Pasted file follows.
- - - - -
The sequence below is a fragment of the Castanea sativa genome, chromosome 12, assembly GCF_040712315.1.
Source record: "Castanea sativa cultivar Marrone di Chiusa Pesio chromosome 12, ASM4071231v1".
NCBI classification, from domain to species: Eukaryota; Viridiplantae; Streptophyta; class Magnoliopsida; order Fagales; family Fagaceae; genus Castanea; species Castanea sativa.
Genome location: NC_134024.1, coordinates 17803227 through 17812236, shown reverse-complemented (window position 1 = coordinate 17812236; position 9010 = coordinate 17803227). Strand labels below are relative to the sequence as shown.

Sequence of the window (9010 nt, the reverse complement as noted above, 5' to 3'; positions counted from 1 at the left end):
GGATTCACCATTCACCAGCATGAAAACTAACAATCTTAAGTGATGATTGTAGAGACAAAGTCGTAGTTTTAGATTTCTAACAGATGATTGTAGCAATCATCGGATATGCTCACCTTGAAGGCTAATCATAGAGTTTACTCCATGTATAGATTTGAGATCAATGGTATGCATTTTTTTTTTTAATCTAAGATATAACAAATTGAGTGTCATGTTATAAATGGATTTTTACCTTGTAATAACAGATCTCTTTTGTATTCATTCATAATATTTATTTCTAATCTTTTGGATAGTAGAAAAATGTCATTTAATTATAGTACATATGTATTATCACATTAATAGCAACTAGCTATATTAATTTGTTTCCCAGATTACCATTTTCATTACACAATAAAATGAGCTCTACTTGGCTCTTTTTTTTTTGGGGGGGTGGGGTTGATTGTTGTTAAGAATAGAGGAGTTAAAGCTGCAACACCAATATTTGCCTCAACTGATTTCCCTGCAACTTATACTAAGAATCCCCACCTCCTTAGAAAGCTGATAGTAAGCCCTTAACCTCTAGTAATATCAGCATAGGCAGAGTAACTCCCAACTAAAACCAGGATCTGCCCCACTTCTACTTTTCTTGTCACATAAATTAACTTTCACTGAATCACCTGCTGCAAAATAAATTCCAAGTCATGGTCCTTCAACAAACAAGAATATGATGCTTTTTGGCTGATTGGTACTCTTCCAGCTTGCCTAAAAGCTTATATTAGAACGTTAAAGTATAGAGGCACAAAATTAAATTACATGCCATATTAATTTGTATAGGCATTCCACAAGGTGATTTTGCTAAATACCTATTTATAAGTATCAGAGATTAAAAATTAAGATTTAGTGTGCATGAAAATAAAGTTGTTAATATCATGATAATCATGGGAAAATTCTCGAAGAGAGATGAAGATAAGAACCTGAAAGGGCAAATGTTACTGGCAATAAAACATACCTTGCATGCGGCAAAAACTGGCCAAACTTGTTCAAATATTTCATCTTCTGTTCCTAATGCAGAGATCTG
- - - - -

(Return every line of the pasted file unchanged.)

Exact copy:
The sequence below is a fragment of the Castanea sativa genome, chromosome 12, assembly GCF_040712315.1.
Source record: "Castanea sativa cultivar Marrone di Chiusa Pesio chromosome 12, ASM4071231v1".
NCBI classification, from domain to species: Eukaryota; Viridiplantae; Streptophyta; class Magnoliopsida; order Fagales; family Fagaceae; genus Castanea; species Castanea sativa.
Genome location: NC_134024.1, coordinates 17803227 through 17812236, shown reverse-complemented (window position 1 = coordinate 17812236; position 9010 = coordinate 17803227). Strand labels below are relative to the sequence as shown.

Sequence of the window (9010 nt, the reverse complement as noted above, 5' to 3'; positions counted from 1 at the left end):
GGATTCACCATTCACCAGCATGAAAACTAACAATCTTAAGTGATGATTGTAGAGACAAAGTCGTAGTTTTAGATTTCTAACAGATGATTGTAGCAATCATCGGATATGCTCACCTTGAAGGCTAATCATAGAGTTTACTCCATGTATAGATTTGAGATCAATGGTATGCATTTTTTTTTTTAATCTAAGATATAACAAATTGAGTGTCATGTTATAAATGGATTTTTACCTTGTAATAACAGATCTCTTTTGTATTCATTCATAATATTTATTTCTAATCTTTTGGATAGTAGAAAAATGTCATTTAATTATAGTACATATGTATTATCACATTAATAGCAACTAGCTATATTAATTTGTTTCCCAGATTACCATTTTCATTACACAATAAAATGAGCTCTACTTGGCTCTTTTTTTTTTGGGGGGGTGGGGTTGATTGTTGTTAAGAATAGAGGAGTTAAAGCTGCAACACCAATATTTGCCTCAACTGATTTCCCTGCAACTTATACTAAGAATCCCCACCTCCTTAGAAAGCTGATAGTAAGCCCTTAACCTCTAGTAATATCAGCATAGGCAGAGTAACTCCCAACTAAAACCAGGATCTGCCCCACTTCTACTTTTCTTGTCACATAAATTAACTTTCACTGAATCACCTGCTGCAAAATAAATTCCAAGTCATGGTCCTTCAACAAACAAGAATATGATGCTTTTTGGCTGATTGGTACTCTTCCAGCTTGCCTAAAAGCTTATATTAGAACGTTAAAGTATAGAGGCACAAAATTAAATTACATGCCATATTAATTTGTATAGGCATTCCACAAGGTGATTTTGCTAAATACCTATTTATAAGTATCAGAGATTAAAAATTAAGATTTAGTGTGCATGAAAATAAAGTTGTTAATATCATGATAATCATGGGAAAATTCTCGAAGAGAGATGAAGATAAGAACCTGAAAGGGCAAATGTTACTGGCAATAAAACATACCTTGCATGCGGCAAAAACTGGCCAAACTTGTTCAAATATTTCATCTTCTGTTCCTAATGCAGAGATCTG